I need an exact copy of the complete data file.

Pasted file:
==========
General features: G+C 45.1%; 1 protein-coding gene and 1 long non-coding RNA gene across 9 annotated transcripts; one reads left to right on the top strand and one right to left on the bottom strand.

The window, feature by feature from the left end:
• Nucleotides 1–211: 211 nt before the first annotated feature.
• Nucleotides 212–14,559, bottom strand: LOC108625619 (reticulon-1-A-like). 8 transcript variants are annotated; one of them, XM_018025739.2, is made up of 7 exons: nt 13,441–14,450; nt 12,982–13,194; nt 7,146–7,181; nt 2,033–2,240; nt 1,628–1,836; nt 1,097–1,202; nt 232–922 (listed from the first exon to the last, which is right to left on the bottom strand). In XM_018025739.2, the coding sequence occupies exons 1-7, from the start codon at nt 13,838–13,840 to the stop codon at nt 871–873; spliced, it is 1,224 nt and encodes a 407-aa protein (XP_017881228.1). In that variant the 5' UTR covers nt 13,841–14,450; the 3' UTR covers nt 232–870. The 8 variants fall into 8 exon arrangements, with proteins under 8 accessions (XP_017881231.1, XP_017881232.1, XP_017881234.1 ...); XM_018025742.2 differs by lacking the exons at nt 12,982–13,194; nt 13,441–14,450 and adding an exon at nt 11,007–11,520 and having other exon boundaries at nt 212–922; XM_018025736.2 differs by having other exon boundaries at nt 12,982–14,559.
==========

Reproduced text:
General features: G+C 45.1%; 1 protein-coding gene and 1 long non-coding RNA gene across 9 annotated transcripts; one reads left to right on the top strand and one right to left on the bottom strand.

The window, feature by feature from the left end:
• Nucleotides 1–211: 211 nt before the first annotated feature.
• Nucleotides 212–14,559, bottom strand: LOC108625619 (reticulon-1-A-like). 8 transcript variants are annotated; one of them, XM_018025739.2, is made up of 7 exons: nt 13,441–14,450; nt 12,982–13,194; nt 7,146–7,181; nt 2,033–2,240; nt 1,628–1,836; nt 1,097–1,202; nt 232–922 (listed from the first exon to the last, which is right to left on the bottom strand). In XM_018025739.2, the coding sequence occupies exons 1-7, from the start codon at nt 13,838–13,840 to the stop codon at nt 871–873; spliced, it is 1,224 nt and encodes a 407-aa protein (XP_017881228.1). In that variant the 5' UTR covers nt 13,841–14,450; the 3' UTR covers nt 232–870. The 8 variants fall into 8 exon arrangements, with proteins under 8 accessions (XP_017881231.1, XP_017881232.1, XP_017881234.1 ...); XM_018025742.2 differs by lacking the exons at nt 12,982–13,194; nt 13,441–14,450 and adding an exon at nt 11,007–11,520 and having other exon boundaries at nt 212–922; XM_018025736.2 differs by having other exon boundaries at nt 12,982–14,559.